I told Dad there would be no issue in finding me. While I peacefully mind my own business and watch the Continental ground staff load my bags on the scales, from behind I hear, “Beta! How did you get here before me?” Dad startles not only me, but the ground staff as he wheels his cart to my side. “Sir, you must stand in queue,” the Continental staffer says. Dad seems deeply wounded and I quickly interject, “Oh this is my dad, he is taking a KLM flight.” The attendant seems a little bothered with Dad and allows Dad to stand to the side.
"I thought for sure I’d beat you here, Dwarka is closer to the airport than Alaknanda,” Dad says. I nod and say nothing. I am sure Chacha; Dad’s brother was the issue. That man is constantly behind the times. But Dad gets irritated when I say anything against his brother, which I can respect. I would not tolerate ill spoken words against my brother. Then again, my brother is not an annoying, uneducated lazy slug like Chacha. I know it is very bad Hindu of me to speak poorly of my elders. But I find it hard to respect a man who took advantage of a widow.
After we finish checking my bags in, I take Dad to the KLM counter where Dad waits in a VIP line. Unlike me, they don’t really care how much his bags weigh and hand him a pass to the lounge. We arrived well in advance of take-off time so we slide through customs with ease and head for the lounge. “I don’t think they will let me in,” I say to Dad. He shrugs, “It’s India and you’re my daughter, they won’t separate us on principle like they do in America.” Well, okay, then and I follow Dad into the lounge.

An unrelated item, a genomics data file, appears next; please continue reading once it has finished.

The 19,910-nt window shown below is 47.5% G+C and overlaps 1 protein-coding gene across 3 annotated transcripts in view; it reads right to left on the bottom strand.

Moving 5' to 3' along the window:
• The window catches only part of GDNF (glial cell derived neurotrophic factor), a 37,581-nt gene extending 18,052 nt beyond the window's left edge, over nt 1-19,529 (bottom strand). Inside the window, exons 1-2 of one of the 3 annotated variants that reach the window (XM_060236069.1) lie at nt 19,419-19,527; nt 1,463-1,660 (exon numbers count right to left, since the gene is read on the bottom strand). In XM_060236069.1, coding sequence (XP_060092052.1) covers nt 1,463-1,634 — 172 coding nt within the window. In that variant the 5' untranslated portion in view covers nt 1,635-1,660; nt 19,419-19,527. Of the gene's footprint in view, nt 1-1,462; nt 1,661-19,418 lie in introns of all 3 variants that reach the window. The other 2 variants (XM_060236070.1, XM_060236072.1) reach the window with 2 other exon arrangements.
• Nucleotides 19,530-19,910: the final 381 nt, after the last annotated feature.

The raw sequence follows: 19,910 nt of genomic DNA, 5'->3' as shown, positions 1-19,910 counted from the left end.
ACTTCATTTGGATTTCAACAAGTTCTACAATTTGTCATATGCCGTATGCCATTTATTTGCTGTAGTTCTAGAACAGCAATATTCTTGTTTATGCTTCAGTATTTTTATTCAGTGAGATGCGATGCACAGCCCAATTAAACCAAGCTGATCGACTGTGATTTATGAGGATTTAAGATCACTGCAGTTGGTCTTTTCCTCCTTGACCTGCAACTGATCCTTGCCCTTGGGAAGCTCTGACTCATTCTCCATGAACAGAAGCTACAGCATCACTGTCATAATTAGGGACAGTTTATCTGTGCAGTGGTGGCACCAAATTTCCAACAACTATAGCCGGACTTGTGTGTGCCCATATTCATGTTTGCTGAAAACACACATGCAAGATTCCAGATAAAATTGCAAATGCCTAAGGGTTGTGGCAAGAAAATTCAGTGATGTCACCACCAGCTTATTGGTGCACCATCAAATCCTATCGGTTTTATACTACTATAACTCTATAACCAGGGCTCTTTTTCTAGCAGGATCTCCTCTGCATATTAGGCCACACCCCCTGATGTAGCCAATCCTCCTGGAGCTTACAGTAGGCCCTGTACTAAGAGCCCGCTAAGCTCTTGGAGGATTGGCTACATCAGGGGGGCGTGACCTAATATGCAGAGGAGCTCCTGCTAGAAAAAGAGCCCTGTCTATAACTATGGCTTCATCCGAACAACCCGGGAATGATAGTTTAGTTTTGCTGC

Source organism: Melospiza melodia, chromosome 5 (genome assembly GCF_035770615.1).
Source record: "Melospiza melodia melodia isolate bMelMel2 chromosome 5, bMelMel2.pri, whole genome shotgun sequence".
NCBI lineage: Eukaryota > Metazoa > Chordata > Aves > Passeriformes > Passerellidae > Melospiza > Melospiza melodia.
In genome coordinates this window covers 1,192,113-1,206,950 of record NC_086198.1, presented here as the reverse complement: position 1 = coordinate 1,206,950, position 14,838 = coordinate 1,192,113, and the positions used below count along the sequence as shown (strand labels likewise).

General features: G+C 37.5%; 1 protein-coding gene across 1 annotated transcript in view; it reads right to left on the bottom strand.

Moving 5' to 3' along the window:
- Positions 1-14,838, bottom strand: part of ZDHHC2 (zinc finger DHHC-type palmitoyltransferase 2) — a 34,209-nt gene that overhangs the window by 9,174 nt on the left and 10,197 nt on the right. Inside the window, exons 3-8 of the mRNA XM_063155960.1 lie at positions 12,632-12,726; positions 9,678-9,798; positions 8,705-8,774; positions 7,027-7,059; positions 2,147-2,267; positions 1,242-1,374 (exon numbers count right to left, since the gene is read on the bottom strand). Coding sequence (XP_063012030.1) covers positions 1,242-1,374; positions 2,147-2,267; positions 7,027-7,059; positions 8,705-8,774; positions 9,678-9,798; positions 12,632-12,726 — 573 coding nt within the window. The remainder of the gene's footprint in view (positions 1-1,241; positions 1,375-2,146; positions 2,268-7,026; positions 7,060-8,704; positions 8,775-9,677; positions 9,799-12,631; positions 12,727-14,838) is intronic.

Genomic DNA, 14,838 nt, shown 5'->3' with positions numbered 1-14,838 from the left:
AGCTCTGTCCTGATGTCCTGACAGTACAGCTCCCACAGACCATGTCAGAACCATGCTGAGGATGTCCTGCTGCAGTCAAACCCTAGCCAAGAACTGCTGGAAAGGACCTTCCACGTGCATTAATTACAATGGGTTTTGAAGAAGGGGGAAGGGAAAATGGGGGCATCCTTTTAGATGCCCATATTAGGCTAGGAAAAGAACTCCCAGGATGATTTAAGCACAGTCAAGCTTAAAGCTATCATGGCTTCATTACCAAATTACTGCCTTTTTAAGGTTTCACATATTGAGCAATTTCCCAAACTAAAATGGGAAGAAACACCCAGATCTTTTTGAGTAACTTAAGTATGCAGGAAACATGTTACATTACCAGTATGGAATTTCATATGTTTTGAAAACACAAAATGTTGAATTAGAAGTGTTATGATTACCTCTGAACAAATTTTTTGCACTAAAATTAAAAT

Once inside Dad selects a couch and stretches his legs. I sit down in an oversized, over-stuffed chair and cross my legs. I should actually find a couch and take a catnap since unlike Dad I won’t be upgraded to Business Class. Dad gets up and gets some snacks and tea. What I want is a glass of wine but Dad is one of the few Punjabi Sikhs who doesn’t drink. In fact, Dad and Mom have never drank socially in their lives – they are true teetotalers. So I prefer to drink behind his back.“How do we know when they begin boarding?” I ask Dad. “They come tell you, I told them your flight number and mine."
An hour later I check my watch and wonder why they have not announced departing flights. This begins to make me nervous and I grab my bag, “Dad I think I should leave for my flight.” “Have they called it?” he asks. He must see stress building in my face and he gets up. “I’ll leave with you."
We walk down the stairs and into the terminal. My Continental flight is in its final boarding phase, which upsets me for two reasons. What if I missed my flight? And two, what if there isn’t space for my bags in the overhead bin? “Okay Dad, I gotta go. See you next week,” I say and hug him fast. My niece, his granddaughter, turns one in 10 days and I am going to for her birthday celebration.
I rush to the gate and wait. As the line moves along there is another security screening check point. However it is segregated. This means I move to the left and the men move to the right. Luckily the ladies queue is three times shorter than the gents and I board the flight quickly, stow my carry-ons and belt into my aisle seat.
I inhale deeply and suddenly feel exhausted by my thoughts and feelings. Unlike my flight into Delhi, I close my eyes and feel thankful to have 16 hours to sleep, detox and leave India behind. When I open my eyes, I hope I will be free of Town and Country and ready to re-enter my new life.